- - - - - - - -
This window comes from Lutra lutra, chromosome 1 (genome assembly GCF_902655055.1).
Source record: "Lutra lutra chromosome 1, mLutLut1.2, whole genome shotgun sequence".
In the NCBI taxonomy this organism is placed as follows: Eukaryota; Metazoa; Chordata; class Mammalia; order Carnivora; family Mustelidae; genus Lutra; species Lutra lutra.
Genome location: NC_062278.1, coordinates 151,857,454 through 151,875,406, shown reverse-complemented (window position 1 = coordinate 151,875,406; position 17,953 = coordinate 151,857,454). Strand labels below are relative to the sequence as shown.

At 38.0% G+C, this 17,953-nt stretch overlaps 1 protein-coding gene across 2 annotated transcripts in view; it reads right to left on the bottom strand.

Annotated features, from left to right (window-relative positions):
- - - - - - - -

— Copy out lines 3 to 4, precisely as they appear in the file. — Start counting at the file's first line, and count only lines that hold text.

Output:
In the NCBI taxonomy this organism is placed as follows: Eukaryota; Metazoa; Chordata; class Mammalia; order Carnivora; family Mustelidae; genus Lutra; species Lutra lutra.
Genome location: NC_062278.1, coordinates 151,857,454 through 151,875,406, shown reverse-complemented (window position 1 = coordinate 151,875,406; position 17,953 = coordinate 151,857,454). Strand labels below are relative to the sequence as shown.